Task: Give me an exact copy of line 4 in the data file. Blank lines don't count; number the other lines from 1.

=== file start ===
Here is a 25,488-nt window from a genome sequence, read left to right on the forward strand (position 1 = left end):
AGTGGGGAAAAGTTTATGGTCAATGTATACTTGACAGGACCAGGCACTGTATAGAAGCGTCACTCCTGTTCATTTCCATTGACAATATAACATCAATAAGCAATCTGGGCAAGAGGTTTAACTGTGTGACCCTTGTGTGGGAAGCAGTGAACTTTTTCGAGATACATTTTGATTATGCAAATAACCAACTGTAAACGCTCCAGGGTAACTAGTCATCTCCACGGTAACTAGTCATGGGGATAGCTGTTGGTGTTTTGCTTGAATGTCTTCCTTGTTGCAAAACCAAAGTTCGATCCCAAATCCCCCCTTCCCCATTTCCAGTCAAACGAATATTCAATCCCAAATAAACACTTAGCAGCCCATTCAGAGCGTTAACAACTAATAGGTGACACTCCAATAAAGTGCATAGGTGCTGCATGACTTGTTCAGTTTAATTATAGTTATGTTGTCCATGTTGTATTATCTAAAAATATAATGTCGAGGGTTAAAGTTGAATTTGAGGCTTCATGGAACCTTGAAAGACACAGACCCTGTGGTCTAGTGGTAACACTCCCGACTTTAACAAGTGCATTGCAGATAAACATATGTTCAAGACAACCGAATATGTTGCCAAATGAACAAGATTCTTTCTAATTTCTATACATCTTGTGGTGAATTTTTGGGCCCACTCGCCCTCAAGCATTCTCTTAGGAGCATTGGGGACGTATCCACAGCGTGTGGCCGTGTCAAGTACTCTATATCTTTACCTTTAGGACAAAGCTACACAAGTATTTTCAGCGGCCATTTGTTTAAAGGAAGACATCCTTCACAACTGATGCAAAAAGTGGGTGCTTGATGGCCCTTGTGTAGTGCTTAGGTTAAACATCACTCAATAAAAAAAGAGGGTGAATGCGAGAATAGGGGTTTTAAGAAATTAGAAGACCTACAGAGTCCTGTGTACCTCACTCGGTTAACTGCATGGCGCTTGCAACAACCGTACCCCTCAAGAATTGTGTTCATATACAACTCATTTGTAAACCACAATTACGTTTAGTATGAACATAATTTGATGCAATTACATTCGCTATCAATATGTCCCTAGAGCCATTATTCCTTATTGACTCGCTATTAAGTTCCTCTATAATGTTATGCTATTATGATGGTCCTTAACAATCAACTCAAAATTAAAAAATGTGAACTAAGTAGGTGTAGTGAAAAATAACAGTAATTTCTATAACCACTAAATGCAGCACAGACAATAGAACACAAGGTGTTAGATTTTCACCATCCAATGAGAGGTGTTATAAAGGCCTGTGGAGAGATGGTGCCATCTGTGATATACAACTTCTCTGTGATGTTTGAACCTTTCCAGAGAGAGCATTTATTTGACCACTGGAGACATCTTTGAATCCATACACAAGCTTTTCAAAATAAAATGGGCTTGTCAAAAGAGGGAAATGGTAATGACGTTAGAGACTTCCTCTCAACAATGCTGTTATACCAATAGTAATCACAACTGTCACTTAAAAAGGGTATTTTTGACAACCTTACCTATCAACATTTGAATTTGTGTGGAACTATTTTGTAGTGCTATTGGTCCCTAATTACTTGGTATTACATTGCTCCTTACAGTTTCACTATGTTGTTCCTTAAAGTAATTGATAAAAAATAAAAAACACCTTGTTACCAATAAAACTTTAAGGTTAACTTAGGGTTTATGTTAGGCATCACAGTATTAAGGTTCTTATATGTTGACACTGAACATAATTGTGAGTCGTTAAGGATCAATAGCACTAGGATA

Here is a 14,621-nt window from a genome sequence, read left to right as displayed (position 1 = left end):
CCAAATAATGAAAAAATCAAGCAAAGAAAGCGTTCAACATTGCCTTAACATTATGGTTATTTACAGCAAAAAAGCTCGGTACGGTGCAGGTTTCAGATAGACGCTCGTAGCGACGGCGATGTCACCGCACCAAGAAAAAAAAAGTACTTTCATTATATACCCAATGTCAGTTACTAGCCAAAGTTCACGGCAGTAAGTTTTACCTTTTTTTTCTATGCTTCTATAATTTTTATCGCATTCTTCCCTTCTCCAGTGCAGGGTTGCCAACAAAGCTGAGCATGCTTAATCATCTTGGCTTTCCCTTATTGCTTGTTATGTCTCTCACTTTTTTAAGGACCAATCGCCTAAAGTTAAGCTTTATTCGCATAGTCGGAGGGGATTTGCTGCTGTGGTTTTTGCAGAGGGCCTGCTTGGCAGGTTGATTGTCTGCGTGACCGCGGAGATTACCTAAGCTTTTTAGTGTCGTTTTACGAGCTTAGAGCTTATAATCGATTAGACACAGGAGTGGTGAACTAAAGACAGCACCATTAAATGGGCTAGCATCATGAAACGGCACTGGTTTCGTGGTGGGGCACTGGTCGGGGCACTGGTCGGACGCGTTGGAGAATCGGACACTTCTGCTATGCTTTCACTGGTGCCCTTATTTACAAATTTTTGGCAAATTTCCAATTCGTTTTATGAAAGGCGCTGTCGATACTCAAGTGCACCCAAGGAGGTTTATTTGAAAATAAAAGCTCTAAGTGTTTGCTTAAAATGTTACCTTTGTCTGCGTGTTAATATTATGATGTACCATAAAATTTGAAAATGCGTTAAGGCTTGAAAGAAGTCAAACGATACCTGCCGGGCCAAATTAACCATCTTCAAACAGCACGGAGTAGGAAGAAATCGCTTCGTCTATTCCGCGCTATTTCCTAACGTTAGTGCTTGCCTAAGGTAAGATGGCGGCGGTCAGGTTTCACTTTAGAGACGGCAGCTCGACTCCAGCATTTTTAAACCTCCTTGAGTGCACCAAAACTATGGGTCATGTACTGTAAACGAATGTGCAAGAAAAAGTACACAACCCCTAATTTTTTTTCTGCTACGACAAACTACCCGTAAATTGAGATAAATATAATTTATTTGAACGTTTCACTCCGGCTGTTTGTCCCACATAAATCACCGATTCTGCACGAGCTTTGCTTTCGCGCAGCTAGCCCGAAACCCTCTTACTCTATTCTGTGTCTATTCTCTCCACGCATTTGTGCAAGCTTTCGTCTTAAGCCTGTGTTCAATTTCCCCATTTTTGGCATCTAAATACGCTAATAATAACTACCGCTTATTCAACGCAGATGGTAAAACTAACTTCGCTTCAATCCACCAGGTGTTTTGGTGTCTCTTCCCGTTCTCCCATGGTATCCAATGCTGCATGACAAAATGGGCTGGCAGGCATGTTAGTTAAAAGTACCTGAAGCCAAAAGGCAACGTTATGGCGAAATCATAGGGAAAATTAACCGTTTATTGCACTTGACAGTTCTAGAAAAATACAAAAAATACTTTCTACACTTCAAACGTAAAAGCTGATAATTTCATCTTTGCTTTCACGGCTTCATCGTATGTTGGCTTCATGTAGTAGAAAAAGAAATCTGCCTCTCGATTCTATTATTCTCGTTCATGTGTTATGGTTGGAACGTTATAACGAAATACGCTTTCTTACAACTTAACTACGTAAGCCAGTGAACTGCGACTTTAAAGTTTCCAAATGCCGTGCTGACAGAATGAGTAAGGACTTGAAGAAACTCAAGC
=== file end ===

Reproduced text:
CCAAATAATGAAAAAATCAAGCAAAGAAAGCGTTCAACATTGCCTTAACATTATGGTTATTTACAGCAAAAAAGCTCGGTACGGTGCAGGTTTCAGATAGACGCTCGTAGCGACGGCGATGTCACCGCACCAAGAAAAAAAAAGTACTTTCATTATATACCCAATGTCAGTTACTAGCCAAAGTTCACGGCAGTAAGTTTTACCTTTTTTTTCTATGCTTCTATAATTTTTATCGCATTCTTCCCTTCTCCAGTGCAGGGTTGCCAACAAAGCTGAGCATGCTTAATCATCTTGGCTTTCCCTTATTGCTTGTTATGTCTCTCACTTTTTTAAGGACCAATCGCCTAAAGTTAAGCTTTATTCGCATAGTCGGAGGGGATTTGCTGCTGTGGTTTTTGCAGAGGGCCTGCTTGGCAGGTTGATTGTCTGCGTGACCGCGGAGATTACCTAAGCTTTTTAGTGTCGTTTTACGAGCTTAGAGCTTATAATCGATTAGACACAGGAGTGGTGAACTAAAGACAGCACCATTAAATGGGCTAGCATCATGAAACGGCACTGGTTTCGTGGTGGGGCACTGGTCGGGGCACTGGTCGGACGCGTTGGAGAATCGGACACTTCTGCTATGCTTTCACTGGTGCCCTTATTTACAAATTTTTGGCAAATTTCCAATTCGTTTTATGAAAGGCGCTGTCGATACTCAAGTGCACCCAAGGAGGTTTATTTGAAAATAAAAGCTCTAAGTGTTTGCTTAAAATGTTACCTTTGTCTGCGTGTTAATATTATGATGTACCATAAAATTTGAAAATGCGTTAAGGCTTGAAAGAAGTCAAACGATACCTGCCGGGCCAAATTAACCATCTTCAAACAGCACGGAGTAGGAAGAAATCGCTTCGTCTATTCCGCGCTATTTCCTAACGTTAGTGCTTGCCTAAGGTAAGATGGCGGCGGTCAGGTTTCACTTTAGAGACGGCAGCTCGACTCCAGCATTTTTAAACCTCCTTGAGTGCACCAAAACTATGGGTCATGTACTGTAAACGAATGTGCAAGAAAAAGTACACAACCCCTAATTTTTTTTCTGCTACGACAAACTACCCGTAAATTGAGATAAATATAATTTATTTGAACGTTTCACTCCGGCTGTTTGTCCCACATAAATCACCGATTCTGCACGAGCTTTGCTTTCGCGCAGCTAGCCCGAAACCCTCTTACTCTATTCTGTGTCTATTCTCTCCACGCATTTGTGCAAGCTTTCGTCTTAAGCCTGTGTTCAATTTCCCCATTTTTGGCATCTAAATACGCTAATAATAACTACCGCTTATTCAACGCAGATGGTAAAACTAACTTCGCTTCAATCCACCAGGTGTTTTGGTGTCTCTTCCCGTTCTCCCATGGTATCCAATGCTGCATGACAAAATGGGCTGGCAGGCATGTTAGTTAAAAGTACCTGAAGCCAAAAGGCAACGTTATGGCGAAATCATAGGGAAAATTAACCGTTTATTGCACTTGACAGTTCTAGAAAAATACAAAAAATACTTTCTACACTTCAAACGTAAAAGCTGATAATTTCATCTTTGCTTTCACGGCTTCATCGTATGTTGGCTTCATGTAGTAGAAAAAGAAATCTGCCTCTCGATTCTATTATTCTCGTTCATGTGTTATGGTTGGAACGTTATAACGAAATACGCTTTCTTACAACTTAACTACGTAAGCCAGTGAACTGCGACTTTAAAGTTTCCAAATGCCGTGCTGACAGAATGAGTAAGGACTTGAAGAAACTCAAGC